What happens when these services are either completely dismantled or privatised and put on a profit-making footing is that the inescapable work of physical care falls back onto women. Many of these women – nursery teachers, care workers, nurses – were previously paid for doing some of that work, and are now having to leave paid employment. Their jobs are filled by sparse and expensive provision from contracting firms employing precarious workers on zero hour contracts, reducing the quality and availability of the service which increases the costs. Hospitals, nursing homes, disabled people's homes and schools can be both fit for purpose and turn a profit if they are exclusive and very expensive.

As these services do, increasingly, become expensive beyond the reach of many families (especially as wages stagnate), women who had previously paid other women to take over the bodily care of their families, directly in nursery fees or indirectly in taxes, are also impacted. There is an important and largely ignored interplay between the women who can no longer afford to be nannies or cleaners and the women who can no longer afford nannies. That is the squeezed middle, if you like, but it's a squeezed middle that is largely feminine and is being squeezed around tasks that are gendered, low status and indispensable to life.

There is a vicious circle being created whereby the first wave of austerity, having impacted mostly on lower paid and poor women, will very soon begin to impact on better off professional women who will not be able to afford child and elder care and will, through the largely still very gendered distribution of this work on society, be pushed out of the labour force themselves in order to backfill the previously paid labour with free labour. The resulting drop in income for many middle income families will push even more poor people – again, many if not most women – out of the work force, as demand stagnates and falls due to the two-earner family model being undermined, and so the wheel will turn again and the impact to both women's lives and economic growth will continue reinforcing itself.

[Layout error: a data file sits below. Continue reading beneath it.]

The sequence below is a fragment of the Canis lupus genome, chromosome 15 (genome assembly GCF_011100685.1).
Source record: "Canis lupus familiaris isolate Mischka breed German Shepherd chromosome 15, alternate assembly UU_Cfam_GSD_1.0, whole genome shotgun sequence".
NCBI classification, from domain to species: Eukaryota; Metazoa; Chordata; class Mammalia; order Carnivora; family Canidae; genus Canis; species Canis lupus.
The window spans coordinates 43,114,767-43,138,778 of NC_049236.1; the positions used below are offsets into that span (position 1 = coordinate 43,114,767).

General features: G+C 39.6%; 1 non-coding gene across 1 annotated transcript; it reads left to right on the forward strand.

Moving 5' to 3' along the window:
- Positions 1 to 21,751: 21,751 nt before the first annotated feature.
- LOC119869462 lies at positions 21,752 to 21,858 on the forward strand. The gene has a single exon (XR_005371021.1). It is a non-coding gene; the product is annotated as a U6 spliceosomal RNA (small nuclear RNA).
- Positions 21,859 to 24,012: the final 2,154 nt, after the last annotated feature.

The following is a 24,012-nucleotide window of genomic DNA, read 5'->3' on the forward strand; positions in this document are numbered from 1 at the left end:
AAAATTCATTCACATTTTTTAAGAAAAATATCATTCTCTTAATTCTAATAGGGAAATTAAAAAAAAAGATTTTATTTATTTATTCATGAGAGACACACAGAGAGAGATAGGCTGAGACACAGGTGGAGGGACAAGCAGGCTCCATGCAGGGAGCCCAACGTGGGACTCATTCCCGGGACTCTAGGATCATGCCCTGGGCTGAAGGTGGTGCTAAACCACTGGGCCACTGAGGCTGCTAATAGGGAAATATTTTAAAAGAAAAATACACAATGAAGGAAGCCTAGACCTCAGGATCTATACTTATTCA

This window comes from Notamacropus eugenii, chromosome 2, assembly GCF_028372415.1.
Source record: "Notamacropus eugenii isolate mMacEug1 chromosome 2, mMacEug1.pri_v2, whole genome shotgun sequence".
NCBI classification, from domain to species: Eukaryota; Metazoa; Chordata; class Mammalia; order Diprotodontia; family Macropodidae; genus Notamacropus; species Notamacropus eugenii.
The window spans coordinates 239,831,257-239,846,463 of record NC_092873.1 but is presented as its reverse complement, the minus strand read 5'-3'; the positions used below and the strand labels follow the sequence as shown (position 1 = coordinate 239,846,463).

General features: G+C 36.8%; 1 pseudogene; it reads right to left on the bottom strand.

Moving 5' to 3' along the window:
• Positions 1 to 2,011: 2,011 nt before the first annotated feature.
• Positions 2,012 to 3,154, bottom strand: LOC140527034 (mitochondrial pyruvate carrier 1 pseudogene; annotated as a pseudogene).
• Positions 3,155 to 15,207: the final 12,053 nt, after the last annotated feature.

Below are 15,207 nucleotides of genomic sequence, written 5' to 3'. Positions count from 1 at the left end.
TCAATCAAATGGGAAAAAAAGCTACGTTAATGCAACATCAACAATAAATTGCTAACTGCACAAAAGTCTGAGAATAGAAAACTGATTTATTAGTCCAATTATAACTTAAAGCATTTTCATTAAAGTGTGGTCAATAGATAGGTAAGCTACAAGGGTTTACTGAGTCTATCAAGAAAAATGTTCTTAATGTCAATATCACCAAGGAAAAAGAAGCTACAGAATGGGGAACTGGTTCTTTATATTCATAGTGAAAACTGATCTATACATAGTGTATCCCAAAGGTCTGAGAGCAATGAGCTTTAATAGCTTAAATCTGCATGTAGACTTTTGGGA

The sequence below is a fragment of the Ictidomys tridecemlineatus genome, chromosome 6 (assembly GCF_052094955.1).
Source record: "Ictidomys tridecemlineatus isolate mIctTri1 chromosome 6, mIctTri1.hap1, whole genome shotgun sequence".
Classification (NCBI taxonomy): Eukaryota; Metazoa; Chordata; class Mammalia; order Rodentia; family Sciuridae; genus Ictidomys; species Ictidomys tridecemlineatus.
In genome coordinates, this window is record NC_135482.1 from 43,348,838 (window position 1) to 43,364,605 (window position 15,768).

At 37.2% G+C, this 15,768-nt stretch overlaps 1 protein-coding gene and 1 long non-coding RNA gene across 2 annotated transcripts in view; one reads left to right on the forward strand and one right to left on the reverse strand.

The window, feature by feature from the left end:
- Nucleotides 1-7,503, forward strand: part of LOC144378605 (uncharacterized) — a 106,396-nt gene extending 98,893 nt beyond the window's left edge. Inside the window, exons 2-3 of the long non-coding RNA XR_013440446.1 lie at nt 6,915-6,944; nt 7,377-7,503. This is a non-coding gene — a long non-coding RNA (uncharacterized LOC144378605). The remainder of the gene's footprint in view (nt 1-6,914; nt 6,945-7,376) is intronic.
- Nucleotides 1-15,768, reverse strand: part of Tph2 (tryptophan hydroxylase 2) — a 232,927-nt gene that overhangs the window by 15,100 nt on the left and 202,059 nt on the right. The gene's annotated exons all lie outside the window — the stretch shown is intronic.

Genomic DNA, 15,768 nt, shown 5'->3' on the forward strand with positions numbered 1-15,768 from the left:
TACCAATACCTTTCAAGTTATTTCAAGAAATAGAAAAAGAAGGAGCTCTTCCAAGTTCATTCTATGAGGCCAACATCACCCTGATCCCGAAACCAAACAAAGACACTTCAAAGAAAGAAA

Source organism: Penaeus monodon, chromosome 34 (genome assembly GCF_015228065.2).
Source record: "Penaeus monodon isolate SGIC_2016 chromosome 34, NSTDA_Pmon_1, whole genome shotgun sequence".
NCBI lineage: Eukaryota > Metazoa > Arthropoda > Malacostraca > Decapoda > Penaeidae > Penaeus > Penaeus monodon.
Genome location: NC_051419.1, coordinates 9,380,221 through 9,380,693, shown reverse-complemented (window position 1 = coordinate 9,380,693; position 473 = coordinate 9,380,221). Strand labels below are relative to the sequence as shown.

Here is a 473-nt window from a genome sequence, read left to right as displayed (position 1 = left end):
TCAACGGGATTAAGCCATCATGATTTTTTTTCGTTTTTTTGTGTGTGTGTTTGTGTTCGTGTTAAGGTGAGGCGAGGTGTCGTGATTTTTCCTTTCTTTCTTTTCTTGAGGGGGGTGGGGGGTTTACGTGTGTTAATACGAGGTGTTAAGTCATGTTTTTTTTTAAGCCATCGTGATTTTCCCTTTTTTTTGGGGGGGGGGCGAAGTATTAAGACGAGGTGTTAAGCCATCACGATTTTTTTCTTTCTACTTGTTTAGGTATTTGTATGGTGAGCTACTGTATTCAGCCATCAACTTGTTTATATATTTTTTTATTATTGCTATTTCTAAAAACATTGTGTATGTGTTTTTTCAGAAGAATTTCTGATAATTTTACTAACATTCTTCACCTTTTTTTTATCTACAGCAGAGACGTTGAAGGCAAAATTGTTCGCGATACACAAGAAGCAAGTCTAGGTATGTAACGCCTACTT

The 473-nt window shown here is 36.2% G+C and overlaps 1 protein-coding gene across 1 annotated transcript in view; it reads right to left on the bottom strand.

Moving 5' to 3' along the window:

Such a forced restructuring of the labour market by pushing one half of it back into unpaid care work will have a profound effect on the economy. Wages for men will not magically go back up to what they were in the heyday of the unions, allowing for one-wage households to live acceptable lives free of want. We can expect more extreme poverty, more food bank use, more disaffection and more alienation.  Whoever is in power after May will have some tough choices to make about the budget. But the welfare state is not the only thing the Treasury spends money on, and consequently there is no reason for it to absorb the full brunt of austerity, as has largely been the case so far. Targeting women for austerity isn't just cruel or unjust, it has kick-started a process of social and economic decline that will be almost impossible to reverse.

Marina Strinkovsky is a feminist writer and campaigner who blogs at It's Not a Zero Sum Game.